Individual differences in multisensory processing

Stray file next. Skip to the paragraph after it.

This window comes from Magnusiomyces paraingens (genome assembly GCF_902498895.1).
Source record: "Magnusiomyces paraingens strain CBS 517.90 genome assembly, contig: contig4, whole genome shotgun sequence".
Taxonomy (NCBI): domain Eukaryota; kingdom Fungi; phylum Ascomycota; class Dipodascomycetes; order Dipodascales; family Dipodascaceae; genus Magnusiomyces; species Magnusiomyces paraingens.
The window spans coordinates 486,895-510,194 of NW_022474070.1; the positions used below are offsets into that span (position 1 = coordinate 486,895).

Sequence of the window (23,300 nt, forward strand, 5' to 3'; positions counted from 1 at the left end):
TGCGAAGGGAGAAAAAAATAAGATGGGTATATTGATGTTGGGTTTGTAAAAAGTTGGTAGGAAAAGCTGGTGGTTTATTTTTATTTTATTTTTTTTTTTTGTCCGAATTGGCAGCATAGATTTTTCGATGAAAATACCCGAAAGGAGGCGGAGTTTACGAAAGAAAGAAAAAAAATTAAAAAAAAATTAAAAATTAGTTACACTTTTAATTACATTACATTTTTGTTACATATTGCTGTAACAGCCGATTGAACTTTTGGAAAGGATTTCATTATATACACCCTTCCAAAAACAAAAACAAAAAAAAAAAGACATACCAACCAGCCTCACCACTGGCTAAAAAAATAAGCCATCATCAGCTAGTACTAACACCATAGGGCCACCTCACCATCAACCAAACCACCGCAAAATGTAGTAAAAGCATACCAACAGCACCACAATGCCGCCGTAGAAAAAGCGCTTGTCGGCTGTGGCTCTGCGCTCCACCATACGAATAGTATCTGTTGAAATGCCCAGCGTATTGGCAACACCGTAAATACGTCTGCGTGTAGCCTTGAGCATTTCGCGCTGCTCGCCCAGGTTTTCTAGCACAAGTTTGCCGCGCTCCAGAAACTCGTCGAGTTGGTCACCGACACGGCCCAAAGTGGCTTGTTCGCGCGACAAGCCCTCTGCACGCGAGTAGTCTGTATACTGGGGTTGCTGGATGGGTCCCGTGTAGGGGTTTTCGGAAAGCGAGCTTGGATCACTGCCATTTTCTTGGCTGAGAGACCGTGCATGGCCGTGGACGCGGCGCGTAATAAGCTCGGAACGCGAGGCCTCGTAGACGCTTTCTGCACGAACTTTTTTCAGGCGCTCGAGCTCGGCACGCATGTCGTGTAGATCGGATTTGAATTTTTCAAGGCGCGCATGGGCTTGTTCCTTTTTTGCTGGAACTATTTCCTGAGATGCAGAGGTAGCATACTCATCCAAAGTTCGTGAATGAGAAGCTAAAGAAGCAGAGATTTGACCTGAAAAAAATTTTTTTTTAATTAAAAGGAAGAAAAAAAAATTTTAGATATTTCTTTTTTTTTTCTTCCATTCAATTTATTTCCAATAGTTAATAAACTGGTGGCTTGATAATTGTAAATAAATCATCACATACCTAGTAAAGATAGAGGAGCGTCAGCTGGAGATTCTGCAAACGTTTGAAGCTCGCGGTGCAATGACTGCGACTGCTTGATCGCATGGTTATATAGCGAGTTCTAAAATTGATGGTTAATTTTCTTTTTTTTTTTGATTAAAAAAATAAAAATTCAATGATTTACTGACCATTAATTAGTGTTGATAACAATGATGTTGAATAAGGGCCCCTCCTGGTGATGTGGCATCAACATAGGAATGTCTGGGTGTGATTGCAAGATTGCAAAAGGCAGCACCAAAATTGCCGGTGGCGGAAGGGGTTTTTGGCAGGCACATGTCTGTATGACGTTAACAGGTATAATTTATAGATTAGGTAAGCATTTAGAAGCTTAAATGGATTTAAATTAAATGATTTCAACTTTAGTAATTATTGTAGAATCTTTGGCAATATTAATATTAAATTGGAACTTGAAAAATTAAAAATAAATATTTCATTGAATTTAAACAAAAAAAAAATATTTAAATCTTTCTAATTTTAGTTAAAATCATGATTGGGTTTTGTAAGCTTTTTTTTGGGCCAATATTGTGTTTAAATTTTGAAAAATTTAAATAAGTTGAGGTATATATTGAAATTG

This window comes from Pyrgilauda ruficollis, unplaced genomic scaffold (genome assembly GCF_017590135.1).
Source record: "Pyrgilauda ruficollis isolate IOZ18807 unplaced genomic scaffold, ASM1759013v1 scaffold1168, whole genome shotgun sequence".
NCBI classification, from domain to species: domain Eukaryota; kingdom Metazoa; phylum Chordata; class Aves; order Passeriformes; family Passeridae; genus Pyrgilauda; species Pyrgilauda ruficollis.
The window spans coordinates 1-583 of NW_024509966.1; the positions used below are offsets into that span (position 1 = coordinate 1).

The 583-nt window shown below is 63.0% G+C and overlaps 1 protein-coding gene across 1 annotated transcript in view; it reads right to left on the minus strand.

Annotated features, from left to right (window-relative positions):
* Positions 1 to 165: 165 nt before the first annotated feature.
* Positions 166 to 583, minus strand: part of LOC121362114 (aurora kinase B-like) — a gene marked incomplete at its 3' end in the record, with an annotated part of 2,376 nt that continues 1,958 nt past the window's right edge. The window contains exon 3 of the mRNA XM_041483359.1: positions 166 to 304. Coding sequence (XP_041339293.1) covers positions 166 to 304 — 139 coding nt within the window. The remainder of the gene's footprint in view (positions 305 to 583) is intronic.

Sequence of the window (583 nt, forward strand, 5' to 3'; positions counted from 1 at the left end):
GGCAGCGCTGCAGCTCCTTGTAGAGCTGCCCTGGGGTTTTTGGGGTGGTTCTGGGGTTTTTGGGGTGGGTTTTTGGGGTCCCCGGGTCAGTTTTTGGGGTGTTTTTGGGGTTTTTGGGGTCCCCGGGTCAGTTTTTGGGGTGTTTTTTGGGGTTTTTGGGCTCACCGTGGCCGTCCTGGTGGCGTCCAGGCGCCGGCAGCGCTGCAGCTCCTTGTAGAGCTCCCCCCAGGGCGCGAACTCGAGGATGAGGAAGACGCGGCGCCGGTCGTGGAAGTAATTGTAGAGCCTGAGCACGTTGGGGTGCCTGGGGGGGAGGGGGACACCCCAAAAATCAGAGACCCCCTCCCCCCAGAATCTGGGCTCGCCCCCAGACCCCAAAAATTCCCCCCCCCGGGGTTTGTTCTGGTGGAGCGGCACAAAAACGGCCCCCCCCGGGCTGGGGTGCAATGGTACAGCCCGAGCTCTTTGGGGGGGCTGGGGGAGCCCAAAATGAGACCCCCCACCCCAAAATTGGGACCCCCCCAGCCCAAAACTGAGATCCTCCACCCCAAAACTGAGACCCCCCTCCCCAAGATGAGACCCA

Mary Spiller's research investigates how individual differences in multisensory perception (e.g. synaesthesia) might be related to other cognitive or visual-spatial abilities (e.g. mental imagery). For example, we have found that individuals with synaesthesia (synaesthetes) report more vivid mental imagery than non-synaesthetes. Importantly, we were the first to explore this in relation to modalities other than just visual imagery, finding that synaesthetes also report more vivid auditory, smell, touch and taste imagery. Furthermore, we have shown that sequence-spatial synaesthetes (who experience sequences such as time in a spatial sequence) perform better than non-synaesthetes on mental rotation tests.
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